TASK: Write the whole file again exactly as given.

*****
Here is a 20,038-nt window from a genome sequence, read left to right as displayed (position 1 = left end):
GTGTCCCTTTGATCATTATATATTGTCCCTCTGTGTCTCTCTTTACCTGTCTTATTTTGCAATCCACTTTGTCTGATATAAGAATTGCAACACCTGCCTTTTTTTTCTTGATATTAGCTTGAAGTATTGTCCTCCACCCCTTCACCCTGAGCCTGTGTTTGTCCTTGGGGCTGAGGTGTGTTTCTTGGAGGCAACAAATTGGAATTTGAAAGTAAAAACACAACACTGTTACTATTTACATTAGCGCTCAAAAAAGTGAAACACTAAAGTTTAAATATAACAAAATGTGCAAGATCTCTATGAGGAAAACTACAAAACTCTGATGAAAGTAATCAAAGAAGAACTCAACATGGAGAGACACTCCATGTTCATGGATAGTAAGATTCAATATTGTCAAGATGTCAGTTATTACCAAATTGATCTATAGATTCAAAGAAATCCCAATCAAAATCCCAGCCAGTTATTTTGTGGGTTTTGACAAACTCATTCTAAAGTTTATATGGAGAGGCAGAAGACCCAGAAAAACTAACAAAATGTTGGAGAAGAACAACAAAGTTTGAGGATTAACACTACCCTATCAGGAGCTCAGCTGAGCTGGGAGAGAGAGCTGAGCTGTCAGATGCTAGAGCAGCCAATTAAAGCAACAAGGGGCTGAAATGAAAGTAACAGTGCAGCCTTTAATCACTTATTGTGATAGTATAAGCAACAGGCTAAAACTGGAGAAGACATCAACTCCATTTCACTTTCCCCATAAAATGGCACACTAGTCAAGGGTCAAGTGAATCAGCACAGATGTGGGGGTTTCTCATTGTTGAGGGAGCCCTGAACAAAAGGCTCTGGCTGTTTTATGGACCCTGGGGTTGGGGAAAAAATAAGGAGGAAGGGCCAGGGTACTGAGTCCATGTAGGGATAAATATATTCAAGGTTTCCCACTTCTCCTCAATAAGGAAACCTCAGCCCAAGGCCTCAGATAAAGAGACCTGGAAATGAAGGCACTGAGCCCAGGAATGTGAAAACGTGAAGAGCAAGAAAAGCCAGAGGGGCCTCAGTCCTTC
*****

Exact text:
Here is a 20,038-nt window from a genome sequence, read left to right as displayed (position 1 = left end):
GTGTCCCTTTGATCATTATATATTGTCCCTCTGTGTCTCTCTTTACCTGTCTTATTTTGCAATCCACTTTGTCTGATATAAGAATTGCAACACCTGCCTTTTTTTTCTTGATATTAGCTTGAAGTATTGTCCTCCACCCCTTCACCCTGAGCCTGTGTTTGTCCTTGGGGCTGAGGTGTGTTTCTTGGAGGCAACAAATTGGAATTTGAAAGTAAAAACACAACACTGTTACTATTTACATTAGCGCTCAAAAAAGTGAAACACTAAAGTTTAAATATAACAAAATGTGCAAGATCTCTATGAGGAAAACTACAAAACTCTGATGAAAGTAATCAAAGAAGAACTCAACATGGAGAGACACTCCATGTTCATGGATAGTAAGATTCAATATTGTCAAGATGTCAGTTATTACCAAATTGATCTATAGATTCAAAGAAATCCCAATCAAAATCCCAGCCAGTTATTTTGTGGGTTTTGACAAACTCATTCTAAAGTTTATATGGAGAGGCAGAAGACCCAGAAAAACTAACAAAATGTTGGAGAAGAACAACAAAGTTTGAGGATTAACACTACCCTATCAGGAGCTCAGCTGAGCTGGGAGAGAGAGCTGAGCTGTCAGATGCTAGAGCAGCCAATTAAAGCAACAAGGGGCTGAAATGAAAGTAACAGTGCAGCCTTTAATCACTTATTGTGATAGTATAAGCAACAGGCTAAAACTGGAGAAGACATCAACTCCATTTCACTTTCCCCATAAAATGGCACACTAGTCAAGGGTCAAGTGAATCAGCACAGATGTGGGGGTTTCTCATTGTTGAGGGAGCCCTGAACAAAAGGCTCTGGCTGTTTTATGGACCCTGGGGTTGGGGAAAAAATAAGGAGGAAGGGCCAGGGTACTGAGTCCATGTAGGGATAAATATATTCAAGGTTTCCCACTTCTCCTCAATAAGGAAACCTCAGCCCAAGGCCTCAGATAAAGAGACCTGGAAATGAAGGCACTGAGCCCAGGAATGTGAAAACGTGAAGAGCAAGAAAAGCCAGAGGGGCCTCAGTCCTTC